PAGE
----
|Speech by H.E Paul Kagame, at High Level Forum On Aid Effectiveness|
Busan, Korea, 30 November 2011
It is a pleasure for me to be here today and contribute to this important discussion on placing aid properly among the effective tools for sustainable development.
It is most relevant that we are having this conversation in Korea which in the last half a century has moved from an aid recipient country to an industrial nation that is now supporting others to develop. Other countries in Asia have made a similar transition.
Over the same period, about one trillion US Dollars in development aid has been transferred to Africa. But real per capita income today is less than it was in the 1970s and more than half the population – about 500 million people – still live in poverty. At this rate, most African countries may not meet many of the Millennium Development Goals.
It is evident that, in spite of the many aid commitments we make and meet periodically to review, we are not quite getting the desired results in Africa.
At the same time, in the last two decades or so, African countries have registered average annual economic growth of between 5-8% despite low foreign investments and the global economic crisis. Such evidence of good returns even on minimal investment indicates that Africa has great promise.
These two contradictory realities are pertinent to our discussion on aid effectiveness and beg serious questions. Why has massive aid been largely ineffective and little investment productive? How can we translate aid commitments into effective development outcomes that will drive our graduation to self-sufficiency?
Clearly, a fundamental shift in thinking on the use of available resources, including aid, is necessary.
And I believe we cannot talk about competent use of aid without addressing impediments to its effectiveness.
As the history of Asia amply illustrates, it is sound economic policies and investment capital that propelled millions of Asians to prosperity. We should therefore be talking about aid effectiveness in tandem with trade and investment – and I would add, a fair framework with clear rules and proven best practices.
There is no contention about the principles of aid effectiveness that were adopted in previous conferences – country ownership, alignment with countries’ priorities, accountability and so on. In my opinion, what we need to overcome are structural and attitude-related barriers that hinder the realisation of what should otherwise be obvious.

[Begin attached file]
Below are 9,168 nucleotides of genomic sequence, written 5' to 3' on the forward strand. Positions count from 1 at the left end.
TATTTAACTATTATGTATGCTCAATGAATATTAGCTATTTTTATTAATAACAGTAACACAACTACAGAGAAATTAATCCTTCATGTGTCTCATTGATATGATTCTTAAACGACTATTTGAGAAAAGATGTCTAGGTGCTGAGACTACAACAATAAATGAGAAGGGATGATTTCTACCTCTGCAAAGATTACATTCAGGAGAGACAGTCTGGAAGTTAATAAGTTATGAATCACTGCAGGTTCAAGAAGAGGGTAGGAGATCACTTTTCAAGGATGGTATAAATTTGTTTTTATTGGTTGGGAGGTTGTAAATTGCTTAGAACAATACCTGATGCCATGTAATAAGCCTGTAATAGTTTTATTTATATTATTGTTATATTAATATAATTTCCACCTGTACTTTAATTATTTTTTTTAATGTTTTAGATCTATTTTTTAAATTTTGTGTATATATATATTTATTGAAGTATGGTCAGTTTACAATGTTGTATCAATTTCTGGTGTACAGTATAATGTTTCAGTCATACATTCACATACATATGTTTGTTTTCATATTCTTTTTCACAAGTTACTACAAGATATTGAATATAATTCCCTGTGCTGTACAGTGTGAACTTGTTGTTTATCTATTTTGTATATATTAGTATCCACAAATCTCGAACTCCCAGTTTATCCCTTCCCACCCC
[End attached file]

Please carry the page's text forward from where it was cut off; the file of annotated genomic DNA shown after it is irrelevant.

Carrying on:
For instance, in Paris we committed, and reaffirmed in Accra, to channel aid through country systems so as to strengthen national capacity to execute development plans, to budget efficiently and deliver services. It was also meant to build the foundation for enhanced capacity and accountability towards development results.
In practice, the status quo still prevails. In fact, there is still resistance on the part of some donor countries to channel their aid through national systems, which raises important issues of effectiveness and accountability. While donors may not be entirely to blame for bypassing these systems where they are weak, or non-functional, why not use aid to build up and strengthen such critical systems?
A case in point is the partnership between Rwanda’s government and Mr Tony Blair’s African Governance Initiative, which uses embedded support to balance fast implementation of development programmes and transfer of skills.
Other partners, such as the UK government, the EU, World Bank and African Development Bank to name a few, have also trusted our systems by choosing budget support options, and as a result, subjecting the resources to our accountability mechanisms. In the process, they have become stakeholders with an interest in seeing our systems improved – we have continued to work together on this and the good results we are witnessing should satisfy even the most skeptical partners.